before any of the functions, then this would work. However, it would not make much sense unless you write it specifically that way, so that at a later point you want to be able to “read” why the value of “A” was “false”. It would be more efficient to just write:

      boolean A = false;

      The reason to use A = 5<2; in your code is because in your code you might be doing some sorts of calculation or comparison where “5” and/or “2” are replaced by other variables.

      Reply

      hans

      • Feb 9, 2017 - 11:09 PM - Stan Comment Link

        Hi Hans. Well i know about variable locations as Global and Local in ur magnificant article and i totaly get it. I just wanted to know why u seperate and write boolean A; above void setup but define A as A = 5<2; in void setup. So i guess its just ur personal choice it ok. I got it. But i dont think i will define it like boolean A = 5< 2; .  Because first i want to define boolean data type as bolean A; and then give a value as A=5<2 ; .Becauae i will use data types for arduino first to tell the variables as Global variables above void setup and give values to them in void setup. So i think we ok about this as in my need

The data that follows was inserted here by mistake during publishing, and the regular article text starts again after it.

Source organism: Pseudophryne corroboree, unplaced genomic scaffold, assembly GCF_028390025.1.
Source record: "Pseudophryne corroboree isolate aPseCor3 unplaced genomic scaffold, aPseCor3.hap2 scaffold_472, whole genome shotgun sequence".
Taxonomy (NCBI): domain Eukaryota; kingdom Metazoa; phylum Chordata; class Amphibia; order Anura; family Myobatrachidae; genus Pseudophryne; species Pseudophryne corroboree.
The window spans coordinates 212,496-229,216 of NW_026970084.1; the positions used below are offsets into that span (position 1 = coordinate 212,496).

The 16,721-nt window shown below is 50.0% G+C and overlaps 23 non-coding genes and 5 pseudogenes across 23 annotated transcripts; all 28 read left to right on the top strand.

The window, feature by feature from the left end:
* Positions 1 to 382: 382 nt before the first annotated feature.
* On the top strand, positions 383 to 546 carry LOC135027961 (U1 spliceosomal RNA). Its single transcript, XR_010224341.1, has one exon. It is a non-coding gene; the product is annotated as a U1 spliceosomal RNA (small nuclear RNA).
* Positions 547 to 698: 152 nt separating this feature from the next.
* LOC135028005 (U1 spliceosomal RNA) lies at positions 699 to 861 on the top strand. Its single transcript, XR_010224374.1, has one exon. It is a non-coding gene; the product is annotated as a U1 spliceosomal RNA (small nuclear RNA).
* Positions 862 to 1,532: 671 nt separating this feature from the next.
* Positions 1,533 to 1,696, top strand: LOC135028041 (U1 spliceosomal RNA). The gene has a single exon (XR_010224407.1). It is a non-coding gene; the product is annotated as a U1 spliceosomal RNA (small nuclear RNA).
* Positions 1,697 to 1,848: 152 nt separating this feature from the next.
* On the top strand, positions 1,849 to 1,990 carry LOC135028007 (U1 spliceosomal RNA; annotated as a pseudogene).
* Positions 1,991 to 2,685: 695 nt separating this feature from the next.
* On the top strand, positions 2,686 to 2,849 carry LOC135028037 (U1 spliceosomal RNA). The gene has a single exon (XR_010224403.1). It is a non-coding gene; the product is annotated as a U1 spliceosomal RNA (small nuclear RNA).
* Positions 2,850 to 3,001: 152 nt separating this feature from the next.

Reply

        Stan

        • Feb 10, 2017 - 8:36 AM - hans - Author: Comment Link

          The datatype is indeed boolean, but you have to keep in kind that comparing “5<2” will result in a boolean (true or false) as well. See it as a calculation.

          For example, let’s say

          int ANumber;
          ...
          ANumber = 1 + 2; // this results in ANumber having the value 3 // since it is the outcome of the calculation "1+2".

          So you can type all kinds of calculation after the “=” symbol.
          The compiler will do this calculation first and then store the outcome in the variable.

          One could have written this more complex as well:

          if(5<2) { 
            A = true;
          }
          else
          {
            A = false;
          }

          Obviously writing it this way is much more efficient:

          A = 5<2;
          Reply

          hans

          • Feb 10, 2017 - 8:48 AM - Stan Comment Link

            Buon your exaample you wrote ;

            boolean A; 

            to above void setup and you wrote ;

            A = “5<2”

            Now you say i need write;

            boolean A = “5<2” ?

            Stan

          • Feb 10, 2017 - 8:59 AM - Stan Comment Link

            Ok umm i say u wrote boolean A above void setup and u wrote A=”5<2″ Into void setup so i would like to ask of i write these to together into void setup OR together Above void setup. Becauae if i cant so i would like to know why

            Stan